Mass Appeal (1984)
Jack Lemmon stars in Mass Appeal as a popular Los Angeles parish priest, who has retained the good will of his parishioners by cracking jokes and never taking a stand on crucial matters. Enter young seminarian Zeljko Ivanek, whose rebellious reputation threatens to earn him an expulsion. Lemmon is expected to bring Ivanek around to the Church's "party line," but the younger man resists the older man's advice--quite loudly at times. The audience is fully aware that, by film's end, Ivanek will have converted Lemmon instead of the other way around, but the sheer joy of watching two superb actors at work transcends the story's predictability. Mass Appeal was based on a play by Bill C. Davis, and produced by none other than the widow of McDonalds mogul Ray Kroc. … More
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Critic Reviews for Mass Appeal
Audience Reviews for Mass Appeal
"Father" Jack Lemmon did his usual spectacular job -- the first I ever saw of Zeljkoand I loved what I sawMore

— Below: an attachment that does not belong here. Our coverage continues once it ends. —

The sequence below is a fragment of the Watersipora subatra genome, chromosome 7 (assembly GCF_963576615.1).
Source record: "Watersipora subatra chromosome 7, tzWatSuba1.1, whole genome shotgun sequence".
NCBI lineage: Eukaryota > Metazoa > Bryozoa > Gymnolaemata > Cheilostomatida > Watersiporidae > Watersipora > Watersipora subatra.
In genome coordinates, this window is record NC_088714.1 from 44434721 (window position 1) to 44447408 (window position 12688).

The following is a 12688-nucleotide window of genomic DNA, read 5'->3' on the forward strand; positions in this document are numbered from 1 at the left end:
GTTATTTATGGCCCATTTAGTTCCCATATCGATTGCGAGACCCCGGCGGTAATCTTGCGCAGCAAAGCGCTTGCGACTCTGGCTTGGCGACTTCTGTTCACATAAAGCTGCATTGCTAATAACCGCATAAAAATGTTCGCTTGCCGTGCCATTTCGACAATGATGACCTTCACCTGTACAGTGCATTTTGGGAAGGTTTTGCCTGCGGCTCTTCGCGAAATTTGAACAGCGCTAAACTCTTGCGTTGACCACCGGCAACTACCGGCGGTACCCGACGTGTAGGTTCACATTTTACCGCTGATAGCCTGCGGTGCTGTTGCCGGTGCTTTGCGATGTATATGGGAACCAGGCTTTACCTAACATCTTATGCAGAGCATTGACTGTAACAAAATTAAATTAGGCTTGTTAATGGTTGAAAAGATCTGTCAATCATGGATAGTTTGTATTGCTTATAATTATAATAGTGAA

Mass Appeal stars Jack Lemmon, as a priest who's been in this long enough to bend the rules. He takes Mark Dolson under his wing, an extreme progressive who never sees a middle ground. The character Mark is poorly drafted, he thinks lying is an inexcusable sin, but has openly stated that he believes Jesus was gay for John. He's to much of a contradiction, and a character that's hard to like, but then again everyone but Jack Lemmon played over the top characters in this film.
Mass Appeal has a cozy mood as you can just sit back and watch, it's not an essential church drama, but does beg a few important questions.
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